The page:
In addition to these operational challenges, commercial vehicles have impacts on American’s health and safety. Per mile, trucks produce disproportionately more carbon dioxide and local pollutants (NOx, PM) than passenger vehicles so a substitution of delivery trucks for passenger vehicles has the potential to increase emissions. However, delivery services also present an opportunity to reduce emissions per package as they can consolidate many packages into one vehicle; the same way transit or carpooling can be an emissions advantage over single occupancy vehicle trips. Research shows that in most cases a well-run delivery service would provide a carbon dioxide reduction over typical car-based shopping behavior. While there is the opportunity for delivery services to provide this emissions benefit, the move towards very fast delivery erodes that benefit as delivery services are unable to achieve the same level of consolidation and begin to look more like butler services.
Diesel powered vehicles, often used for the movement of freight, produce disproportionately more particular matter and NOx pollution than gasoline engines, so the use of these vehicles in urban areas, where human exposure levels are higher, has significant negative outcomes for human populations in terms of asthma and heart disease. This is particularly true for the very young, elderly, or immunosuppressed.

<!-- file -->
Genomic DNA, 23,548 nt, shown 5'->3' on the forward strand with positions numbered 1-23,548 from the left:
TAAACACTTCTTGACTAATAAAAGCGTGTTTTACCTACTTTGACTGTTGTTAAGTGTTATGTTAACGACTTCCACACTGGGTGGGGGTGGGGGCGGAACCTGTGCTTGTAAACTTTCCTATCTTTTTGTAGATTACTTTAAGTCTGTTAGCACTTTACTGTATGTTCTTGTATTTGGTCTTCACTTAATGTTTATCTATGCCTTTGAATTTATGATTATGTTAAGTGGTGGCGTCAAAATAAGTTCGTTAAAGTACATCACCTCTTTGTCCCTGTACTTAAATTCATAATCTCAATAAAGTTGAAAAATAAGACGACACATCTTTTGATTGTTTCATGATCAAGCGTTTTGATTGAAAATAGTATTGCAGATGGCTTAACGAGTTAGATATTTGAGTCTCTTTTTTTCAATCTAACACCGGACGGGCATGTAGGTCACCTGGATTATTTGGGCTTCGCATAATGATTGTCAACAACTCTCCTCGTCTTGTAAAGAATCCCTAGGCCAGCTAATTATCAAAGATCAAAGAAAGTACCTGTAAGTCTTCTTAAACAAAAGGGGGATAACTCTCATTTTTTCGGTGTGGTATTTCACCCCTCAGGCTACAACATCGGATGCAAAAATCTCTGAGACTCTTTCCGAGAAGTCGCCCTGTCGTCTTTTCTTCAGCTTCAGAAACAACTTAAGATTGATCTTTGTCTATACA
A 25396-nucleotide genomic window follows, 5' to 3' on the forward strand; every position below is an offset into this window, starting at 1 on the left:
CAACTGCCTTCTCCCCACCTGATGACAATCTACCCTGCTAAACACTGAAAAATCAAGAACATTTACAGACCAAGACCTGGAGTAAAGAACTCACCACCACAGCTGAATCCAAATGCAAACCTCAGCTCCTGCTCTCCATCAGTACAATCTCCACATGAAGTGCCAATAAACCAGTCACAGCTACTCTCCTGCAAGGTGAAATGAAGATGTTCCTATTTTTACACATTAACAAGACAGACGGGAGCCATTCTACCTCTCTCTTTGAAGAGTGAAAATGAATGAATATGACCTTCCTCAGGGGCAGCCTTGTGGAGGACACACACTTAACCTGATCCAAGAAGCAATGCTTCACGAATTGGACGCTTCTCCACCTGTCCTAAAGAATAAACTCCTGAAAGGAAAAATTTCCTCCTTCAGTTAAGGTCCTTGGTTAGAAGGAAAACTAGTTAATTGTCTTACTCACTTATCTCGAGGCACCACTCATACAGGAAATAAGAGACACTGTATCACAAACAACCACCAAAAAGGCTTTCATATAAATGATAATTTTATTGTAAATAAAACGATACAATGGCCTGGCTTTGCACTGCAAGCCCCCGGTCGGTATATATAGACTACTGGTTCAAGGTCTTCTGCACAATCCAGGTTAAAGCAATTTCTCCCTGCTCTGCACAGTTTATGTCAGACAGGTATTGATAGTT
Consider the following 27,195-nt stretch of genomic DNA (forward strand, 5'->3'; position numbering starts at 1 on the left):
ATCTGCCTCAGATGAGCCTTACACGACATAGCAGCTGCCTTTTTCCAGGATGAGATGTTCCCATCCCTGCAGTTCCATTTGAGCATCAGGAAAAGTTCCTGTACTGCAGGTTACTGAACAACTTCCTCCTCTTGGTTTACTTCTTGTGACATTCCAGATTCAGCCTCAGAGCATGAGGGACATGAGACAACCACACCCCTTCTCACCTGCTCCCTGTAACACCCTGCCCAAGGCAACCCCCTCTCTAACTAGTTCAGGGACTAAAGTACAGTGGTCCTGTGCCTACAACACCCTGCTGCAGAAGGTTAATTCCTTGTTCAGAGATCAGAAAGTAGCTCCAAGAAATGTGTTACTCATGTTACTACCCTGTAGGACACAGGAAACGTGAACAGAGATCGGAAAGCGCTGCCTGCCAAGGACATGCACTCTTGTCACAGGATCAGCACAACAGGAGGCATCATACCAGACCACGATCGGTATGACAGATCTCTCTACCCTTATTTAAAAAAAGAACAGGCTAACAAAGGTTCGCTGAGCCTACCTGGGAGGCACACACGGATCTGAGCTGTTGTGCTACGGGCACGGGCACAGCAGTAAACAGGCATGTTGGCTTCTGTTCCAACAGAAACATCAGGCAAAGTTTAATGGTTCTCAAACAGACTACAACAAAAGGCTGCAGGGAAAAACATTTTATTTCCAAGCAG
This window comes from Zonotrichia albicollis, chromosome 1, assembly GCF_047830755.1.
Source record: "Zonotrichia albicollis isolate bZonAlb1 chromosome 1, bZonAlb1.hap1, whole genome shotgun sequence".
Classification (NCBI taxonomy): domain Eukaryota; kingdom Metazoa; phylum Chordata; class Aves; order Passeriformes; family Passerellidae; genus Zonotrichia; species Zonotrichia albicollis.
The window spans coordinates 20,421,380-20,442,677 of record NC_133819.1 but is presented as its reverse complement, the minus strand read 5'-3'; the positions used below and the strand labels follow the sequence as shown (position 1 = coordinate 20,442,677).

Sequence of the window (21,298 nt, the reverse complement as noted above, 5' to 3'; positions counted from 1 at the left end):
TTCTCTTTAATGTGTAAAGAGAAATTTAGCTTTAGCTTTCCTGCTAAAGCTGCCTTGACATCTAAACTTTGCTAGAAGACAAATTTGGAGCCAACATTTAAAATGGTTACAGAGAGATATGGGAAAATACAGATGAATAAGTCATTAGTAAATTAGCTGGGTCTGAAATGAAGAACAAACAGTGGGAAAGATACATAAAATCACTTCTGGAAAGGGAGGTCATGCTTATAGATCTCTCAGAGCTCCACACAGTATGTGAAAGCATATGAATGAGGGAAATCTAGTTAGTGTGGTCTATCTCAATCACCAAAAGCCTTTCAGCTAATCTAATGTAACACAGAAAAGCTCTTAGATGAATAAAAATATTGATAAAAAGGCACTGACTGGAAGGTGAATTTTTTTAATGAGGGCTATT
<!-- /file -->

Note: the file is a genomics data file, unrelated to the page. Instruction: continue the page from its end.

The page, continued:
While it may seem intuitive that replacing a car trip to the store with a truck delivery would be bad for the city, in fact, delivery services can reduce carbon emissions and total vehicle miles travelled. This is because the truck is not just delivering to one home, but to many. In this sense, the truck delivery behaves like a transit vehicle or very large carpool. This can reduce congestion by reducing the number of vehicles on the road. Delivery trucks can be an asset when performing in this efficient manner because they consolidate many goods into a single vehicle reducing per package cost, emissions, and congestion impacts.
Banning trucks and requiring or encouraging the use of smaller vehicles INCREASES the number of vehicles and the vehicle miles travelled; exacerbating traffic and parking problems.
Growth in two and one-hour delivery INCREASES the number of vehicles and vehicle miles travelled; exacerbating traffic and parking problems.
The Urban Freight Lab as a Public and Private Sector Collaboration